The Austin Chronicle

https://www.austinchronicle.com/columns/2011-11-25/day-trips/

Day Trips

By Gerald E. McLeod, November 25, 2011, Columns

The Central Texas coast around Port Aransas attracts a wide variety of feathered residents. Fall and winter are a great time to see wildlife in its natural habitat. Shallow coastal ponds and tidal pools are seaside cafes for more than 300 varieties of birds.

Whooping cranes are among the most famous of the seasonal visitors. The largest and rarest North American bird, the whoopers spend summers in Canada and winters along the Central Texas coast. From a population of only 21 birds in the 1940s, biologists hope that last year's flock of 283 birds will have grown to break the 300 mark for the first time in nearly a century. Boat and van tours to see the birds depart Port Aransas and Rockport November through March. Port Aransas hosts the annual Whooping Crane Festival during the last week of February.

Another seasonal visitor to the Port Aransas wetlands is the Roseate Spoonbill (pictured). With its spatula-shaped bill, spindly legs, and bright pink-and-white feathers, the birds look both tropical and prehistoric. Their colorful feathers once popular for women's hats, the birds have rebounded to thousands from a low of 30 to 40 nesting pairs after being added to the list of protected species. Roseate Spoonbills spend summers on the Texas coast before migrating to Central and South America.

1,062nd in a series. Collect them all. Day Trips, Vol. 2, a book of "Day Trips," is available for $8.95, plus $3.05 for shipping, handling, and tax. Mail to: Day Trips, PO Box 33284, South Austin, TX 78704.

Copyright © 2020 Austin Chronicle Corporation. All rights reserved.

The Austin Chronicle

https://www.austinchronicle.com/columns/2011-11-25/day-trips/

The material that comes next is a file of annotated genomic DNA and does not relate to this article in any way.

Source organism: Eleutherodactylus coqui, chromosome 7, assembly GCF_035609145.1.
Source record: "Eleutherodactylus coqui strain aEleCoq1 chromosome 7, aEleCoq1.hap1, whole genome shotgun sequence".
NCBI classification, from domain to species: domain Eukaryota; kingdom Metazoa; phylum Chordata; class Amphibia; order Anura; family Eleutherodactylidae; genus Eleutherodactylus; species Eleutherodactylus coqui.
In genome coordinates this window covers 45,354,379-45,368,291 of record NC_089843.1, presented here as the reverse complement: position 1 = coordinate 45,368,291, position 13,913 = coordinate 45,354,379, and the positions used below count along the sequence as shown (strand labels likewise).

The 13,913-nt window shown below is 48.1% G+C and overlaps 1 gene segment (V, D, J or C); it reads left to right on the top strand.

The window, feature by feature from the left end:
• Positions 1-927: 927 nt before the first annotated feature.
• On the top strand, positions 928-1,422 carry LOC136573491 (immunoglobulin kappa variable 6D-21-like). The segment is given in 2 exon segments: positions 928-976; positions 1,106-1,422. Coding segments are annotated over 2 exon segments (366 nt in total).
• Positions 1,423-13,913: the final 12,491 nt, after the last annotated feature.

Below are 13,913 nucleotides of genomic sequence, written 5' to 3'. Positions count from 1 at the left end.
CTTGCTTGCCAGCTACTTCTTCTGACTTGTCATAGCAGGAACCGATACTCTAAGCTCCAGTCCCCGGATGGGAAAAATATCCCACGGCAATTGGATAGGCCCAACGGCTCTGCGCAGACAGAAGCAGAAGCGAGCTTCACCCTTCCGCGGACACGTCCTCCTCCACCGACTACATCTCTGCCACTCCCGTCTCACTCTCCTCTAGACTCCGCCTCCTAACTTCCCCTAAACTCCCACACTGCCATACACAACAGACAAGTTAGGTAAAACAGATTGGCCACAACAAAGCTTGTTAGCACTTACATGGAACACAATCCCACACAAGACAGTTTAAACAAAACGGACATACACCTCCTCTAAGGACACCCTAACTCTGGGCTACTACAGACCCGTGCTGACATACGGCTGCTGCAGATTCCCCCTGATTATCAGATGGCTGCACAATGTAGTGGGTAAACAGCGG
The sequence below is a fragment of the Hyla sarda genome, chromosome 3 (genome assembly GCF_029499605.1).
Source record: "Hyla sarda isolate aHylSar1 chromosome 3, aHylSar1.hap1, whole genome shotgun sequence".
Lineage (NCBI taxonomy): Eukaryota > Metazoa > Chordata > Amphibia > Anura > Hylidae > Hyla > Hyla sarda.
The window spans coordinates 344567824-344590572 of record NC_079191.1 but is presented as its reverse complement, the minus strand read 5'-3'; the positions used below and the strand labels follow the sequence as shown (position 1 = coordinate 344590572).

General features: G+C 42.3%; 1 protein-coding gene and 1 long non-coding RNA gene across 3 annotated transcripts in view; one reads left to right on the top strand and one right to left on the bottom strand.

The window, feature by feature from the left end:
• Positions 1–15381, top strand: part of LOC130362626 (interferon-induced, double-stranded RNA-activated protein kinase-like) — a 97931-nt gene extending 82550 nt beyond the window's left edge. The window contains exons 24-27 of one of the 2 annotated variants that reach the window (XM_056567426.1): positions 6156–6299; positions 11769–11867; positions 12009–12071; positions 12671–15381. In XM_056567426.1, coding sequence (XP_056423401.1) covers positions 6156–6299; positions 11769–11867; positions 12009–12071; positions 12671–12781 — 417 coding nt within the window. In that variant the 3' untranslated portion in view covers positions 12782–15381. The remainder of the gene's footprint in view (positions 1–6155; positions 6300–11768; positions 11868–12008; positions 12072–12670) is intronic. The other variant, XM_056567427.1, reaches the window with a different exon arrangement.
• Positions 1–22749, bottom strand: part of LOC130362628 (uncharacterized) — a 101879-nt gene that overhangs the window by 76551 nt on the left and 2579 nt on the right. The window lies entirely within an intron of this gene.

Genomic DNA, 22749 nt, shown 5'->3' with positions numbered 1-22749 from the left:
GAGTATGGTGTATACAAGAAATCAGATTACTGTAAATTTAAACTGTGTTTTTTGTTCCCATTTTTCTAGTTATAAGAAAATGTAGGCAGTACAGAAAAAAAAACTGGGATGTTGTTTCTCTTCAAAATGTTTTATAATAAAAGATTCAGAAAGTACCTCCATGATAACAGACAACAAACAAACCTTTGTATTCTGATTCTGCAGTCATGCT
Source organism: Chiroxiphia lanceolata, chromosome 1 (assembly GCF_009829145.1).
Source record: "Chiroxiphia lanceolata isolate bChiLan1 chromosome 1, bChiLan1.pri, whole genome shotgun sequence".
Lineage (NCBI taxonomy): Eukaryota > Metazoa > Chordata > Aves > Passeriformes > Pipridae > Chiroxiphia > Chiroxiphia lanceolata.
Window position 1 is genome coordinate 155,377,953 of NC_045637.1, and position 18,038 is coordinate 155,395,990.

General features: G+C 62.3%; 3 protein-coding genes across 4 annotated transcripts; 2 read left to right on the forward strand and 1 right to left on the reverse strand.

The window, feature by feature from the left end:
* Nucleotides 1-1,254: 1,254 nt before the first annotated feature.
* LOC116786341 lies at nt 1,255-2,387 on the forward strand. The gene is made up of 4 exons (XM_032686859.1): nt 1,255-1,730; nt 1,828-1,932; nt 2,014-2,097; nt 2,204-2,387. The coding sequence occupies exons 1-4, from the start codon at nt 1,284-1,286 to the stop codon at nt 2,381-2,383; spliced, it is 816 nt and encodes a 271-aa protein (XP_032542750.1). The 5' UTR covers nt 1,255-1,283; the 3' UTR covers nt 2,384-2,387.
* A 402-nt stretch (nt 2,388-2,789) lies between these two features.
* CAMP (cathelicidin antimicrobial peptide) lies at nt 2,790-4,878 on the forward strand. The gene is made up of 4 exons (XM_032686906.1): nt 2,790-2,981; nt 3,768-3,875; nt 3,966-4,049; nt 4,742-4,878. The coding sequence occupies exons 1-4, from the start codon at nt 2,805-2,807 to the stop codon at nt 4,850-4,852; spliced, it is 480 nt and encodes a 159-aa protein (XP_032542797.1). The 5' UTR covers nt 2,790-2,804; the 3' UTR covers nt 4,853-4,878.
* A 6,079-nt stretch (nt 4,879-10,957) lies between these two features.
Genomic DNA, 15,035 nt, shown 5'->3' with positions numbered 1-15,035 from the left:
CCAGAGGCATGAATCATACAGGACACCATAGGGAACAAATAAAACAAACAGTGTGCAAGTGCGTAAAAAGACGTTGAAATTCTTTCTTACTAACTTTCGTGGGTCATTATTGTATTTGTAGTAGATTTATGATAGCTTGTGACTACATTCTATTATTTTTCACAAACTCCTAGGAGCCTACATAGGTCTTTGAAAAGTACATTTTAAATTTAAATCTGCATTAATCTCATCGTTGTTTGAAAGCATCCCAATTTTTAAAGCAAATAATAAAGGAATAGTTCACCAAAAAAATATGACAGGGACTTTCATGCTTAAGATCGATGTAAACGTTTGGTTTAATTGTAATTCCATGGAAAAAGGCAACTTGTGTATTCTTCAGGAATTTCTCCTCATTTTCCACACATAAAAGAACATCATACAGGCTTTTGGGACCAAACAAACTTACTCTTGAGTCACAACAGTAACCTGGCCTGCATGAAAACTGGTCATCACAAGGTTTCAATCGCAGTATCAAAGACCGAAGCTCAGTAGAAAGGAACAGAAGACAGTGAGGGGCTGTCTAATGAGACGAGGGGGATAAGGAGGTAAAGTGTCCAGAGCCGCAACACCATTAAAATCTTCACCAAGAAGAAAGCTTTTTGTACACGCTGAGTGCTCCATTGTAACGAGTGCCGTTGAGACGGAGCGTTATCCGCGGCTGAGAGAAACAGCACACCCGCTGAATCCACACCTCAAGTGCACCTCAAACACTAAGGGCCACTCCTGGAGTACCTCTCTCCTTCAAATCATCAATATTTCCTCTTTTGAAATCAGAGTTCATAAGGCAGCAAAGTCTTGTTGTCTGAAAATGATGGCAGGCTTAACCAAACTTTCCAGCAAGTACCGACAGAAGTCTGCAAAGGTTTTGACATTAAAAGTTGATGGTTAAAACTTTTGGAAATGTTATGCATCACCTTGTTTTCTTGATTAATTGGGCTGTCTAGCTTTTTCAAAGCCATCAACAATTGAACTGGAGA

Day Trips

By Gerald E. McLeod, November 25, 2011, Columns

The Central Texas coast around Port Aransas attracts a wide variety of feathered residents. Fall and winter are a great time to see wildlife in its natural habitat. Shallow coastal ponds and tidal pools are seaside cafes for more than 300 varieties of birds.

Whooping cranes are among the most famous of the seasonal visitors. The largest and rarest North American bird, the whoopers spend summers in Canada and winters along the Central Texas coast. From a population of only 21 birds in the 1940s, biologists hope that last year's flock of 283 birds will have grown to break the 300 mark for the first time in nearly a century. Boat and van tours to see the birds depart Port Aransas and Rockport November through March. Port Aransas hosts the annual Whooping Crane Festival during the last week of February.

Another seasonal visitor to the Port Aransas wetlands is the Roseate Spoonbill (pictured). With its spatula-shaped bill, spindly legs, and bright pink-and-white feathers, the birds look both tropical and prehistoric. Their colorful feathers once popular for women's hats, the birds have rebounded to thousands from a low of 30 to 40 nesting pairs after being added to the list of protected species. Roseate Spoonbills spend summers on the Texas coast before migrating to Central and South America.

1,062nd in a series. Collect them all. Day Trips, Vol. 2, a book of "Day Trips," is available for $8.95, plus $3.05 for shipping, handling, and tax. Mail to: Day Trips, PO Box 33284, South Austin, TX 78704.

Copyright © 2020 Austin Chronicle Corporation. All rights reserved.

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